Thu 17 Jul 2014
Filed under: Ethnic Issues,Human Rights,Inside Burma,News
A Sagaing Division court sentenced 18 farmers to prison terms varying from three months to three years on Thursday on charges of trespassing and causing damage, after the farmers had plowed land that is being claimed by a sugar cane company, local villagers said.
About 300 farmers from eight villages are facing similar charges and could be sent to prison soon, they added.
Kantbalu Township Court sentenced the farmers from Nghat Pyaw Tine village, including one woman, on a range of charges.
Most were sentenced on charges of trespassing and committing mischief that causes losses or damage for their role in a communal protest in May during which some 400 farmers began plowing land they said had been illegally seized from them in the 1990s.
“The court today sentenced 18 of our friends. The prison sentence is three
months for each charge, so the minimum sentence is three months’ imprisonment and the maximum is three years,” said Kyaw Ngwe, a farmer of Ngat Pyaw Tine village who is also facing charges.
One farmer received a three-year prison sentence, while three others received sentences ranging from 21 months to one year in prison. Fourteen farmers were sentenced to three to six month sentences, local villagers said.
Kyaw Ngwe said authorities banned the public from attending the verdict. “We only knew the sentences when all the accused came out from the court room. The court said that they will sentence more farmers from Kha Ohn Tha village tomorrow,” he added.
Local villagers said that some 100 farmers were present during the trial on Thursday to face charges related to the May protest.
The 18 convicted farmers were reportedly brought Shwe Bo Township Prison. Family members of the defendants said they will apply for an appeal at a higher court in Naypyidaw.
On Monday, the court had already sentenced two farmers from Pay Gyi Village and Htaut Shar to two year’s imprisonment on charges related to the May protest. Another man was sentenced to one year in prison on accusations that he burned down part of the sugar cane plantation.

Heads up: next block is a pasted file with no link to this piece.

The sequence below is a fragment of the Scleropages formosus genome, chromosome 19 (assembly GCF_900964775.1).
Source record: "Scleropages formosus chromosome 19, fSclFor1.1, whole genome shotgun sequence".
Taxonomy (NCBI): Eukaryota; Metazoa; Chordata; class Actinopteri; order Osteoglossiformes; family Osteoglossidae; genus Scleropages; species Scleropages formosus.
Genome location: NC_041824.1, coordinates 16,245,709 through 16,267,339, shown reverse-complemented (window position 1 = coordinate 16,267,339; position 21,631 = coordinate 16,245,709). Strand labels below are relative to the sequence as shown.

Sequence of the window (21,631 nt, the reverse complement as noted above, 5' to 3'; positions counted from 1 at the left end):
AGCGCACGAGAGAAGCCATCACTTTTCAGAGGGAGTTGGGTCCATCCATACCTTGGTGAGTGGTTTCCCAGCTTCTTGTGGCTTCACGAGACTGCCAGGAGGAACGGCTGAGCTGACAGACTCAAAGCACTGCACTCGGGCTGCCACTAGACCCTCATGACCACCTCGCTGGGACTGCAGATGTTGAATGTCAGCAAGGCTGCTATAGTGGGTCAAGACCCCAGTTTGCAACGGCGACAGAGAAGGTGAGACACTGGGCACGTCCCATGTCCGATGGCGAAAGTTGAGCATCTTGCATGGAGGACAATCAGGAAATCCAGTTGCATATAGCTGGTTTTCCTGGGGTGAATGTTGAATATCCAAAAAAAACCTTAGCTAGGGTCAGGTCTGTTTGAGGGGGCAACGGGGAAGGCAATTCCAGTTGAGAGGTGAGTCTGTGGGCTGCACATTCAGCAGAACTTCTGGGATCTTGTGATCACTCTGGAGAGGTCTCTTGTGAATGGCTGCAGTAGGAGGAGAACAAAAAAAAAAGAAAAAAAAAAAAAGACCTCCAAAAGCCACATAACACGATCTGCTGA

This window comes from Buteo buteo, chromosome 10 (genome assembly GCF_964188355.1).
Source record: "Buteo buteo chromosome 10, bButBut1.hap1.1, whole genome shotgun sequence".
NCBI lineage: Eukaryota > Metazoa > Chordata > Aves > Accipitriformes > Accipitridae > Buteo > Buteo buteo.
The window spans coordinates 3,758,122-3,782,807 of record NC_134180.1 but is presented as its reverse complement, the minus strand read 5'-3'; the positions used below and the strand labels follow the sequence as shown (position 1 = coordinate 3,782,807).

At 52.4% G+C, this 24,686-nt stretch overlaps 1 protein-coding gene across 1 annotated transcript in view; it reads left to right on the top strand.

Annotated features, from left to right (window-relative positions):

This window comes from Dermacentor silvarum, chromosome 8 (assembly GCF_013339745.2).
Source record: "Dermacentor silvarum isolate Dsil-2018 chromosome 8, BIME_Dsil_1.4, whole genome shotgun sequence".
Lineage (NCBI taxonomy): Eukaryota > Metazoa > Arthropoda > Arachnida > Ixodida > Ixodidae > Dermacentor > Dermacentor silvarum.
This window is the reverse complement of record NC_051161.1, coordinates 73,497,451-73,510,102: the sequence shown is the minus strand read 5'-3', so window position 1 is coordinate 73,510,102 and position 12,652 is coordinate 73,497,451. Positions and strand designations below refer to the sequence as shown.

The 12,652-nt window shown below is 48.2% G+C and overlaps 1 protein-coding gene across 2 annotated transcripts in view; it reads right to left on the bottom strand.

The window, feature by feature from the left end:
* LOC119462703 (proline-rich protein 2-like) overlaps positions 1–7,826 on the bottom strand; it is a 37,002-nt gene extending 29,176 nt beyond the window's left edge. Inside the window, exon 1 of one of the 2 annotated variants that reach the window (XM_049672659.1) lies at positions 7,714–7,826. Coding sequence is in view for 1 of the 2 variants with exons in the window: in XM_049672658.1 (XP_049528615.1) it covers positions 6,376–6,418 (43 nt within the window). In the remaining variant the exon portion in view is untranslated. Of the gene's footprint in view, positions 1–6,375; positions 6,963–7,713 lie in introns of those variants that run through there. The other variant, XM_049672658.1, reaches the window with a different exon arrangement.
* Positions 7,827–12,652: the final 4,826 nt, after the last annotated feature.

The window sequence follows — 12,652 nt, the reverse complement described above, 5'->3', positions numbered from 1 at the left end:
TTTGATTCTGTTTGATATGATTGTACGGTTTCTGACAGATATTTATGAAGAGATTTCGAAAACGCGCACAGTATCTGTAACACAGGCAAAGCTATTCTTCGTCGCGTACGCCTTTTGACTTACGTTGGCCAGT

Following the protest in May, local businessmen growing the sugar cane filed a lawsuit against the protesting farmers and authorities began investigating charges against all those who were involved in the protest. Official have indicated that they plan to bring all farmers to trial.
Farmers in Kantbalu Township claim that about 3,500 acres belonging to eight impoverished villages was confiscated by a local army unit in 1997, which later leased out the land to businessmen who have been using it to grow sugar cane.
In recent years, the farmers have filed complaints over the alleged land grab and had some success after the Ministry of Defense announced in March 2013 that it would hand back most of the land. The company has reportedly refused to vacate the sugar plantation, leading to tensions with local villagers.
“During that time, we reached an agreement that they [the company] will give up the land once they’ve completed the harvest. Now everything has been harvested but they broke the agreement, that’s why we plow on our lands in protest,” said Tin Tun, a farmer from Kha Ohn Tha village.
Ma Khaing, another farmer, said authorities and the court appeared to be colluding with the company in order to suppress the villagers’ demand to gain back their land.
“How can we trust the government since they neglect us and treat us unfairly? We have no one we can trust. We are disappointed with the judicial system and will never forgive how the authorities have treated us”, she said.
Under the former military regime, hundreds of hectares of land were seized from communities all over Burma and any dissent against the land grabs was brutally crushed.
After President Thein Sein’s government introduced sweeping political reforms, thousands of farmers across Burma have come forward to reclaim their seized land. Meanwhile, agro-industry businesses are rapidly expanding in the country, leading to new cases of land-grabbing.